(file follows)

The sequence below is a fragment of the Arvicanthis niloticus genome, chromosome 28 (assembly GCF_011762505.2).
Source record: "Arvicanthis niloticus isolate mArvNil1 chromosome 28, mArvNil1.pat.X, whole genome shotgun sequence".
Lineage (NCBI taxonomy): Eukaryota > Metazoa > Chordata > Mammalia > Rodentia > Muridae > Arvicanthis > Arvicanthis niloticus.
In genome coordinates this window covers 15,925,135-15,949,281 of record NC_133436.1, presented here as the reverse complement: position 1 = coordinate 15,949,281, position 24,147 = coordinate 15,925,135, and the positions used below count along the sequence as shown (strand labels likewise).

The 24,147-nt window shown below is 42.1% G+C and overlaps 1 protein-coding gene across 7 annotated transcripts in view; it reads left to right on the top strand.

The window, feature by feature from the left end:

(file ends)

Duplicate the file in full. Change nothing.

The sequence below is a fragment of the Arvicanthis niloticus genome, chromosome 28 (assembly GCF_011762505.2).
Source record: "Arvicanthis niloticus isolate mArvNil1 chromosome 28, mArvNil1.pat.X, whole genome shotgun sequence".
Lineage (NCBI taxonomy): Eukaryota > Metazoa > Chordata > Mammalia > Rodentia > Muridae > Arvicanthis > Arvicanthis niloticus.
In genome coordinates this window covers 15,925,135-15,949,281 of record NC_133436.1, presented here as the reverse complement: position 1 = coordinate 15,949,281, position 24,147 = coordinate 15,925,135, and the positions used below count along the sequence as shown (strand labels likewise).

The 24,147-nt window shown below is 42.1% G+C and overlaps 1 protein-coding gene across 7 annotated transcripts in view; it reads left to right on the top strand.

The window, feature by feature from the left end: